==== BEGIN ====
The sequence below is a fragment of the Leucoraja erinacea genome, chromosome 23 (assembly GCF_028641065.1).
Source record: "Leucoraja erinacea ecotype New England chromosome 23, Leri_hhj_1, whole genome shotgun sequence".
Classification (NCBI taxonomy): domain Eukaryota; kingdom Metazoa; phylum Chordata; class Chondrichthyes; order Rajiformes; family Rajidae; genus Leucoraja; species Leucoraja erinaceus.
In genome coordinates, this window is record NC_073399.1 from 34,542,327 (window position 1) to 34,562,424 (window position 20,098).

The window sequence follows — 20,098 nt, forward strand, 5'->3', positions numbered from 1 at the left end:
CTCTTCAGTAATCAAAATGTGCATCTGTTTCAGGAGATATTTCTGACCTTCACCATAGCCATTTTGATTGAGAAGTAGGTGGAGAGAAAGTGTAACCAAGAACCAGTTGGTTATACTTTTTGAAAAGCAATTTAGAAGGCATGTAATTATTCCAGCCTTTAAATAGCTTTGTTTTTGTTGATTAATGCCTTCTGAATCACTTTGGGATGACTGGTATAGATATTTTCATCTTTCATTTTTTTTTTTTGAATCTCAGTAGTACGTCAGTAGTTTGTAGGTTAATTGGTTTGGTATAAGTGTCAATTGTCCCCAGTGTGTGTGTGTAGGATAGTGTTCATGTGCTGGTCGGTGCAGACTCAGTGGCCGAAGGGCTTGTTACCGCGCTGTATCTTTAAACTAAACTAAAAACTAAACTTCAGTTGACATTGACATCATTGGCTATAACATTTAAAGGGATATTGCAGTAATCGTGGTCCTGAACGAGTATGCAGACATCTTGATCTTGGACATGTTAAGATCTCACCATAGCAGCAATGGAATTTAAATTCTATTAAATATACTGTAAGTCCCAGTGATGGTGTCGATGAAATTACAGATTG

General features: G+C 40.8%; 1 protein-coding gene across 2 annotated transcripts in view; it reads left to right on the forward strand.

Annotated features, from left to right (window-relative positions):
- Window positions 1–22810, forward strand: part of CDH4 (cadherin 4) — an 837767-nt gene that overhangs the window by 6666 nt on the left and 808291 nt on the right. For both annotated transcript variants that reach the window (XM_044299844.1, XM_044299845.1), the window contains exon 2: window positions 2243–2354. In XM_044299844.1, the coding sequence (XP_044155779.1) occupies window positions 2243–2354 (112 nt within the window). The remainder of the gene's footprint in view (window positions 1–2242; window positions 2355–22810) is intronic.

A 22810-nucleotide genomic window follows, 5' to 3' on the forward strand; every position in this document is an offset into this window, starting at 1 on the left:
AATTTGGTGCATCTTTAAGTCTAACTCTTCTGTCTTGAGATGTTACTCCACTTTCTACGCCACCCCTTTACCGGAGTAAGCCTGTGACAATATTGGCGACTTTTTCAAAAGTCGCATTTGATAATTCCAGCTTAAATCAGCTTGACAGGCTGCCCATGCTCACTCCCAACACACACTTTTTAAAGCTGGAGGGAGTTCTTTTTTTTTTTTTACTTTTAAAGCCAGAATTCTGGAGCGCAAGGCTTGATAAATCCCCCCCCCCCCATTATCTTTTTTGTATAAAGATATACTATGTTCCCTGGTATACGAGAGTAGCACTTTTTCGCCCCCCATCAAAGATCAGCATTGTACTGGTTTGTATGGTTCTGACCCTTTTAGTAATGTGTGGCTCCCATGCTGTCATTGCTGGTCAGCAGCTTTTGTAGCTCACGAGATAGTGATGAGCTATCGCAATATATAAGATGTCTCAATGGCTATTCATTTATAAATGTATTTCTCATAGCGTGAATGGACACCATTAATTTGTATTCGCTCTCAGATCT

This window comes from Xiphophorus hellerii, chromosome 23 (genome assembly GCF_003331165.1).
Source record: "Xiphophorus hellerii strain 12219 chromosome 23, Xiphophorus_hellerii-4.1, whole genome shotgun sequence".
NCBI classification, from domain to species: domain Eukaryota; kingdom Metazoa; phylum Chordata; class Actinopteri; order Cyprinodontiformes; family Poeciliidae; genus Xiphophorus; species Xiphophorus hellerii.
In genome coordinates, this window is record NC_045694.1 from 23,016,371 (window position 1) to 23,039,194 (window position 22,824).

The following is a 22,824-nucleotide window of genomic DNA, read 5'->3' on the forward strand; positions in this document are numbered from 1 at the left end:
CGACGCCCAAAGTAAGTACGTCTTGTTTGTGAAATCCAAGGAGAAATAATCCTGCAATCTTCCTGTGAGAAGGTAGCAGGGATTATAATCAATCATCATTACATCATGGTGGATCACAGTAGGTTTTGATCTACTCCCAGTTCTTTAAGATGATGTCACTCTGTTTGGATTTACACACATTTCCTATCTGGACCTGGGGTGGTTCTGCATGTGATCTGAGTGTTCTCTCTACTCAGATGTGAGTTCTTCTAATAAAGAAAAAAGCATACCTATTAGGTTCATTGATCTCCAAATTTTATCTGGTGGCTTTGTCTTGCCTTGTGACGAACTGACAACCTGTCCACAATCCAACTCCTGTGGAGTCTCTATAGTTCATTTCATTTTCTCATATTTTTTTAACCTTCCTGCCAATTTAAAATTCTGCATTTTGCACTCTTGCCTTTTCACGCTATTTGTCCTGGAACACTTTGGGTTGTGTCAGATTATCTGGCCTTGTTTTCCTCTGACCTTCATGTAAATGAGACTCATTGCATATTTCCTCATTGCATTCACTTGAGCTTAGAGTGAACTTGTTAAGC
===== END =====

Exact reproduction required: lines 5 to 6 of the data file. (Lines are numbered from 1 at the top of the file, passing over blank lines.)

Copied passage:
The window sequence follows — 20,098 nt, forward strand, 5'->3', positions numbered from 1 at the left end:
CTCTTCAGTAATCAAAATGTGCATCTGTTTCAGGAGATATTTCTGACCTTCACCATAGCCATTTTGATTGAGAAGTAGGTGGAGAGAAAGTGTAACCAAGAACCAGTTGGTTATACTTTTTGAAAAGCAATTTAGAAGGCATGTAATTATTCCAGCCTTTAAATAGCTTTGTTTTTGTTGATTAATGCCTTCTGAATCACTTTGGGATGACTGGTATAGATATTTTCATCTTTCATTTTTTTTTTTTGAATCTCAGTAGTACGTCAGTAGTTTGTAGGTTAATTGGTTTGGTATAAGTGTCAATTGTCCCCAGTGTGTGTGTGTAGGATAGTGTTCATGTGCTGGTCGGTGCAGACTCAGTGGCCGAAGGGCTTGTTACCGCGCTGTATCTTTAAACTAAACTAAAAACTAAACTTCAGTTGACATTGACATCATTGGCTATAACATTTAAAGGGATATTGCAGTAATCGTGGTCCTGAACGAGTATGCAGACATCTTGATCTTGGACATGTTAAGATCTCACCATAGCAGCAATGGAATTTAAATTCTATTAAATATACTGTAAGTCCCAGTGATGGTGTCGATGAAATTACAGATTG